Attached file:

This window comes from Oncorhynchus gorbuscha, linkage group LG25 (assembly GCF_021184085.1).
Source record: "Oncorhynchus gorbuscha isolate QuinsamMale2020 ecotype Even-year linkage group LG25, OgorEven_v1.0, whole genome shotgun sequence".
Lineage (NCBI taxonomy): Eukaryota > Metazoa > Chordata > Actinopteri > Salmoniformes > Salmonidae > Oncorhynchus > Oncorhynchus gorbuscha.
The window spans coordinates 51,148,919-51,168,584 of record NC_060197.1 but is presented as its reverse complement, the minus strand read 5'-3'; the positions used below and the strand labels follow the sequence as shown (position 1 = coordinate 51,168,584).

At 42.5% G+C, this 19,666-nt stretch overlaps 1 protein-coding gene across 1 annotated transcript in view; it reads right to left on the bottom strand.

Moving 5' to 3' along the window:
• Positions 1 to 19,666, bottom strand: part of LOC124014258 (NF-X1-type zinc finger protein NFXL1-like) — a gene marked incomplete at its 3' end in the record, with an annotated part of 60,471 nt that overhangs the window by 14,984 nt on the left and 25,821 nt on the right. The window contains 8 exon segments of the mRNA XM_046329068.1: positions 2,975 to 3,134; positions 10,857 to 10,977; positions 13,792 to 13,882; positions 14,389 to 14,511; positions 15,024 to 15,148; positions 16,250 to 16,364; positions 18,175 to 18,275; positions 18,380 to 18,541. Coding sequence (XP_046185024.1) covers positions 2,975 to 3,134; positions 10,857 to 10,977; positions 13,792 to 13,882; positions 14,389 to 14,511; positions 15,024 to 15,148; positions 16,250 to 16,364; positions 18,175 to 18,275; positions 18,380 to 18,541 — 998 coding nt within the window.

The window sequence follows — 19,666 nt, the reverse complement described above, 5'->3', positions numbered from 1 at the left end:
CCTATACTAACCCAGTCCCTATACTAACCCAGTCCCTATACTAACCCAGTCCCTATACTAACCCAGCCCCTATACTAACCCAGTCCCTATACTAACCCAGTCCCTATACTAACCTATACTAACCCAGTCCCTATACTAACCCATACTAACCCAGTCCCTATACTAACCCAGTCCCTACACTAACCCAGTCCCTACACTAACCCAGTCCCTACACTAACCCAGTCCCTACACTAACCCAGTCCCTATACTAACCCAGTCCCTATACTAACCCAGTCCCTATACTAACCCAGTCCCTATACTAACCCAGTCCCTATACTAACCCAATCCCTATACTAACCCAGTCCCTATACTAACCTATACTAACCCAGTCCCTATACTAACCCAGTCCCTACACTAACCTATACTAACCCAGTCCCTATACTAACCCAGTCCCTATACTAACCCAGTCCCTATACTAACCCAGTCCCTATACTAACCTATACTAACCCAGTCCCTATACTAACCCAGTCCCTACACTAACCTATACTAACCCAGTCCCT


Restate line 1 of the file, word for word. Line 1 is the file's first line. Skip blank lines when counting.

This window comes from Oncorhynchus gorbuscha, linkage group LG25 (assembly GCF_021184085.1).